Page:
You have probably put away your shorts and swim wears, you have mince pies on the shelves and your thoughts of dieting forgotten until January/Feb. we kind of expecting to put on a few pounds of weight. "This is normal!" says my training buddy.
We gain an average 3-4 lb or even more at this time of year, but is putting on weight unavoidable?
As an adult gym trainee i always had this question in my mind: 'why people in the gym say they would gain weight in autumn and winter and get lean in spring and summer?
I would think " why would they gain weight/fat in the first place where they could stay lean all year round?
I spoke to a few of them and these are their common answers:
IF WE EAT MORE WE WOULD STAY WARMER?
I ALWAYS FEEL HUNGRY IN WINTER!
SO WHY DO I CRAVE BIG AND UNHEALTHY PUDDINGS?
I DON’T EAT MORE, WHY DO I GET FATTER?
IT’S NOT MY FAULT, THAT'S WHAT THEY SAY IN TV...
I WILL PUT ON WEIGHT REGARDLESS SO WHY I BOTHER...
So, what i did to answer all those questions and my own thoughts, was to go around and read. and i found interesting points that i think they worth to share.
I would like to share with you one of my favourite recipes at the end of this little research.
WHITE OR BROWN FAT?
‘Those who carry excess weight actually feel colder,’
When you put on fat from excess calories it is white adipose tissue; the only fat that keeps you warm is brown adipose tissue, which babies have and which is due to genetic programming.’
While white fat stores energy, brown fat burns calories for heat. So why do we feel like eating more when it turns cold?
In our ancestors’ time, the winter months were associated with famine. One theory is that we’re genetically programmed to increase fat stores in autumn to help us survive known as the ‘thrifty gene hypothesis’.
‘The problem is that we no longer need to store fat because we have an abundance of food available all year round. The famine never comes, so we never use up the stores'
Even if the theory were correct, it’s not an excuse for getting tubby.
‘Hypothetically, our genes may favour fat storage; but you can control what happens by making the right food choices.’
If we wrap up warm when going out and keep our homes well heated, it is unlikely that
British winter temperatures will contribute to any significant alteration in appetite.
‘Your body maintains its core temperature very tightly, even during winter,’
So is hunger all in the mind? Maybe not. Melatonin, the hormone triggered by darkness that makes us feel sleepy, can also have a role in appetite.
‘In spring and summer, levels of melatonin decline, but in autumn and winter levels of melatonin increase,’ says Dr Perry Barrett at Aberdeen University, whose research specialises in seasonal weight gain in mammals. ‘This hormone acts on appetite.’ In most mammals, this increase in melatonin reduces hunger, a strategy to deal with diminished food resources. But in some species the same system produces opposite effects, so it’s possible this could account for increased hunger and weight in humans. i think it’s a good excuse anyway.
What may surprise you is that most of us eat more in spring and summer: it’s just the type of food we want that changes in autumn.
‘In spring and summer we take in more carbohydrates, but we develop a tendency for fattier foods in autumn,’ And that may be driven simply by a desire to cheer ourselves up.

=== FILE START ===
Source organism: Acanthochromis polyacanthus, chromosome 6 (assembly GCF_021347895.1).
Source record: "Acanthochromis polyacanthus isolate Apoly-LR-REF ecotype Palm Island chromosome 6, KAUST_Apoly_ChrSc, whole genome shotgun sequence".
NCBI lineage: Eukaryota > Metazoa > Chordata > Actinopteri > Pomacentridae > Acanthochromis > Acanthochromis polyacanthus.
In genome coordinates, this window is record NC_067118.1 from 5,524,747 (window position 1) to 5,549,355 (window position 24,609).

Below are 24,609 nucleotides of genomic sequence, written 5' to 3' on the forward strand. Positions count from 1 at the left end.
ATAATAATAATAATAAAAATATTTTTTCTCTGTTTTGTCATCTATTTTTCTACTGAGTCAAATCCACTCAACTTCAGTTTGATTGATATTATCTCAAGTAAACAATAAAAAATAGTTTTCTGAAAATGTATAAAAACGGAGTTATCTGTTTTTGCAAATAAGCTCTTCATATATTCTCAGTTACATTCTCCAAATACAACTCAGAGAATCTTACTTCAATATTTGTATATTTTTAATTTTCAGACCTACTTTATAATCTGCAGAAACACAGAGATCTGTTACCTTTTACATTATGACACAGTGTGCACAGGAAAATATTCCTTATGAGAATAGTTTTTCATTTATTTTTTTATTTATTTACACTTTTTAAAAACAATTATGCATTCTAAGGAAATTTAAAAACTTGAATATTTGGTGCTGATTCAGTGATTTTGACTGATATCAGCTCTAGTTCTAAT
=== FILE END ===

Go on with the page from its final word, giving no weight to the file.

‘In winter, we tend to develop a lower level of happiness, called ennui. This is basically low level dissatisfaction, which we get when it’s cold, wet and dark.’ studies show that when we’re suffering with ennui, we use comfort foods as a pick-me-up twice as much as usual.
WHY STODGY PUDDINGS?
‘In winter, we go for energy-dense, calorific foods, which tend to be sweeter or fattier,’ The problem is that these high-sugar snacks will inevitably lead to a sudden drop in blood sugar levels, leaving you craving more energy. You then get into a roller-coaster of highs and lows and store the surplus calories as fat.
Research suggests low levels of vitamin D, the sunshine vitamin, can affect our weight in winter.
VITAMIN D DEFICIENCY
‘Your body needs sunlight to synthesise vitamin D, but in winter there are fewer daylight hours, people go outside less and when they do they wrap up in gloves and scarves, so their skin has little exposure to light,’
Preliminary studies suggest that people with low levels of vitamin D store more fat, though the precise mechanism is still being identified.
‘It appears that lack of vitamin D reduces fat breakdown and triggers fat storage - so calories you consume are stored in adipose (fat) cells rather than being used for energy,’ ‘Numerous studies show low levels of vitamin D in the overweight and obese.’
According to my findings, to boost our vitamin D levels we should be
eating more oily fish and getting 20 minutes of exposure to sunlight every day, preferably with your forearms uncovered.
During the summer months we rush to parks and beaches and enjoy long walks in the sunshine, but come October the sofa suddenly regains its allure. ‘If we’re not out and about, we’re at home and that usually means doing activities we associate with eating, such as sitting on the sofa watching TV. Solution:
keeping a food diary and thinking carefully about everything you eat. Ask yourself whether you need it, and if you will have a chance to burn off the calories.
Stressing the importance of maintaining an exercise regimen throughout winter and how it should be done, is within another long discussion that i'm not going to open it at this time!
To reward you for your time and patience, i'm going to share with you this delicious recipe that i made the other day. i hope you like and make it. to find more about my services please visit my website at www.funfairfitness.co.uk